Polish Folk Artifact Concealment Device
This is a Polish spy’s concealment device disguised as a wooden chess piece. In June 1981, the FBI arrested the spy and his U.S. informant, who hid U.S. secrets inside the chess piece.
Used by Polish intelligence officer Marian Zacharski and U.S. citizen William Holden Bell, this chess piece has hollowed-out cavities in both the body and lid. Unlocking the device required the spies to turn it upside down for 45 seconds and gently tap it.
In 1977, Zacharski was sent to California by the Polish government, then an Eastern bloc country working in concert with the Soviet Union, to uncover military and industrial secrets in the aerospace industry.
Zacharski found an ideal target in Bell, a longtime engineer at Hughes Aircraft Company. Bell had a security clearance and access to vital classified information. Just as important, he was struggling financially and emotionally and was vulnerable to recruitment.
Bell and Zacharski shared an interest in machine technology and a love for recreational tennis. They soon began spending time together both on and off the court. Bell would later tell a Senate committee that Zacharski eventually became his best friend. Or so it seemed.
Financially, Bell’s troubles lingered, and he declared bankruptcy. Zacharski offered to help. Perhaps, Zacharski proposed, Bell could share some of his knowledge on various engineering matters as a paid technical consultant. Bell agreed, and the money began to flow. But ultimately Zacharski wanted more: classified information.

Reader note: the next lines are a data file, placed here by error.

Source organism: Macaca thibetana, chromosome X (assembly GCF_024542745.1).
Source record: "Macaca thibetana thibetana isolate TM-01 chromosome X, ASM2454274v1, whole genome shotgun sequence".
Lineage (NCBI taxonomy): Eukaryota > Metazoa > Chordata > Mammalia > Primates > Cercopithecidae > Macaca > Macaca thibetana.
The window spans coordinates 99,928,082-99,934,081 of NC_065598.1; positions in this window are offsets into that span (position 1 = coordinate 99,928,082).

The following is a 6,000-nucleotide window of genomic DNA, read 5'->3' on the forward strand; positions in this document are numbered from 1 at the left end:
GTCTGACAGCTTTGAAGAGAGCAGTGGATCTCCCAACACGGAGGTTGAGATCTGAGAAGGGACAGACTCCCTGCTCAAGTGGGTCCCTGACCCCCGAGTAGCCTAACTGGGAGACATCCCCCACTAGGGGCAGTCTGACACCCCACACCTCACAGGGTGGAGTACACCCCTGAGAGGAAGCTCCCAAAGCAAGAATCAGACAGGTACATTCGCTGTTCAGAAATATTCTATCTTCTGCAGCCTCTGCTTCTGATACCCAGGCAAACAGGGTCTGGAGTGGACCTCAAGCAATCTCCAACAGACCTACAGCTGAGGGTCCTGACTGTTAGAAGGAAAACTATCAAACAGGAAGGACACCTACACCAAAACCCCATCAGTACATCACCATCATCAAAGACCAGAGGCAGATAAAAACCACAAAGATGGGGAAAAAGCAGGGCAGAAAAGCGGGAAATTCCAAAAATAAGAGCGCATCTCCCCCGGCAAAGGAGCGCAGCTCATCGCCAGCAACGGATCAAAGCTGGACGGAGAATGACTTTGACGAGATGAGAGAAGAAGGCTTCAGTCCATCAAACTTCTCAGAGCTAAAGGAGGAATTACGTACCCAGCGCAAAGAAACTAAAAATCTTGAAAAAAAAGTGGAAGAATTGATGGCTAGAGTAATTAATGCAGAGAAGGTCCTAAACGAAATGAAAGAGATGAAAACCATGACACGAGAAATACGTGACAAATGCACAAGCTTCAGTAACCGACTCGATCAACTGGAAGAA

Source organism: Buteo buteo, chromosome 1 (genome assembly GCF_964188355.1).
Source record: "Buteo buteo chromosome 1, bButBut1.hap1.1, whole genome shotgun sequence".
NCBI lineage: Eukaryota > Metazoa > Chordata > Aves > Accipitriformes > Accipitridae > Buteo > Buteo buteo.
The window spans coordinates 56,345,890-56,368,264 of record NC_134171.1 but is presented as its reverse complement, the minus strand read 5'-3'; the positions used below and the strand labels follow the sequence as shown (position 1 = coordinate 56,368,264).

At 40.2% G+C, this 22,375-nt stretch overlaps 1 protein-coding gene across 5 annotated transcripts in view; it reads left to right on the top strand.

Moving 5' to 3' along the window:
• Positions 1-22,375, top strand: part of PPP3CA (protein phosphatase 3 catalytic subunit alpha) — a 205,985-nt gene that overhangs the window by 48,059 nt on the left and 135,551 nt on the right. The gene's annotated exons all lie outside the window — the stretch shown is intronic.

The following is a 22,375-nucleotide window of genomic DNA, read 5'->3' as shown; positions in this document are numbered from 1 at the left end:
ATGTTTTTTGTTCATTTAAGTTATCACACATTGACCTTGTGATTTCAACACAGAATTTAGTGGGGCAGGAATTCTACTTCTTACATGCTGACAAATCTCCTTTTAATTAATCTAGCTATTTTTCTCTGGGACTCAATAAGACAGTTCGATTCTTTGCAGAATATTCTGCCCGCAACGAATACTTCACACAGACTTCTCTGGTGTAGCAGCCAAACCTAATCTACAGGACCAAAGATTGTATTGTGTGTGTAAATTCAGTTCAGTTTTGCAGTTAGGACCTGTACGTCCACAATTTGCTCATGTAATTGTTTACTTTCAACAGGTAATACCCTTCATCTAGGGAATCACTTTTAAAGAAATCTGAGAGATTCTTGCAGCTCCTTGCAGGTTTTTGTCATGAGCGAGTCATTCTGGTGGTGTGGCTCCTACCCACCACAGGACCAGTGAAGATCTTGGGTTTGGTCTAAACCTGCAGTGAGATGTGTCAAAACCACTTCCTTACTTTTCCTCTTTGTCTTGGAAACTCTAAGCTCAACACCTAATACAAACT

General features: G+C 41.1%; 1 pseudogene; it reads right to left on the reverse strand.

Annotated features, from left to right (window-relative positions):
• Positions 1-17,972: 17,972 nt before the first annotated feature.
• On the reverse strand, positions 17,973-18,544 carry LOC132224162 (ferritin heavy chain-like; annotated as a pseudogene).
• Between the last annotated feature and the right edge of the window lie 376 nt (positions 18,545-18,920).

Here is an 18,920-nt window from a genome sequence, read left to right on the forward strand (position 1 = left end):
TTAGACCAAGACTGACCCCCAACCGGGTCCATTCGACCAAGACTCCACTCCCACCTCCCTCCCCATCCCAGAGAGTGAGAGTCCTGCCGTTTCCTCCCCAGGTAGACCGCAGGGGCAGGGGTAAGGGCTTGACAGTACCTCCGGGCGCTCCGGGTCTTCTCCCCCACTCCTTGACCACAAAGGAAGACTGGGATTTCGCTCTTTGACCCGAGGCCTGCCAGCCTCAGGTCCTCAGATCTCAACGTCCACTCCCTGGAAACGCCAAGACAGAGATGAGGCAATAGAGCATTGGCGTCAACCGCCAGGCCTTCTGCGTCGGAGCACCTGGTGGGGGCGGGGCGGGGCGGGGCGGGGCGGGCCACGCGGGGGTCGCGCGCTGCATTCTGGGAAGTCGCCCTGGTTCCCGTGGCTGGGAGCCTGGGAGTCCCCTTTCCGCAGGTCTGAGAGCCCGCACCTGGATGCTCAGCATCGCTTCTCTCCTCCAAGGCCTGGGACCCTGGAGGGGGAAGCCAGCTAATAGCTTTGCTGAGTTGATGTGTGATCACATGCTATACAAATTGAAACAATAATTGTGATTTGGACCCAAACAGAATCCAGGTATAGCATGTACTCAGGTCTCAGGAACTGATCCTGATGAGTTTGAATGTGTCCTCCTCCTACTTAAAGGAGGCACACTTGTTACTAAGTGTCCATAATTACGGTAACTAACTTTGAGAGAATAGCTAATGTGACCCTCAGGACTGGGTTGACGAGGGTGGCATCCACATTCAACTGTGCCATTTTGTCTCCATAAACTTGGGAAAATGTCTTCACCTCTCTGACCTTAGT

Bell began to show Zacharski projects he had worked on, like sophisticated radar systems and fixed weapons platforms. Zacharski supplied a camera and special high-resolution film so Bell could make photographs of confidential and secret plans and schematics. He would later receive other concealment devices like a tie rack and the large wooden chess piece.
As Zacharski paid him a steady stream of cash and gold coins—ultimately totaling over $110,000 and possibly much more—Bell knew he had crossed a line from neighborly friendship to American turncoat. But Zacharski was skillful, keeping Bell in line with clever manipulation and possibly even threats to his family. The demands for information just continued to grow, including a series of trips overseas to deliver it.
Meanwhile, the FBI had become aware of Zacharski’s activities and had identified Bell as one of his sources. Agents began following both men, but not before Bell compromised another American radar system.
Coordinating counterespionage work here and overseas while building a case that can hold up in U.S. court is difficult, but the Bureau methodically gathered information and evidence. On June 24, 1981, agents from FBI Los Angeles confronted Bell. He soon confessed and allowed the FBI to use microphone surveillance at his next meeting with Zacharski. Four days later, both men were arrested and charged with espionage-related crimes.
Bell agreed to plead guilty and cooperate in the prosecution of Zacharski. By the end of the year, Zacharski was convicted and sentenced to life in prison. Bell was sentenced to eight years. In 1985, Zacharski and three other Soviet bloc agents were exchanged for 25 people held in Iron Curtain jails for dissenting against Eastern European communist regimes. The exchange took place on the famous “Bridge of Spies” (the Glienicke Bridge in Germany).
Bell’s betrayal of his country mirrors the story of many others ensnared by foreign spies both past and present. Over time, vulnerable Americans are drawn in with money, companionship, attention, and other “carrots” in exchange for information, which gradually increases in importance, classification level, and quantity.
The threat remains. Espionage agents are as skilled, dangerous, and active as ever.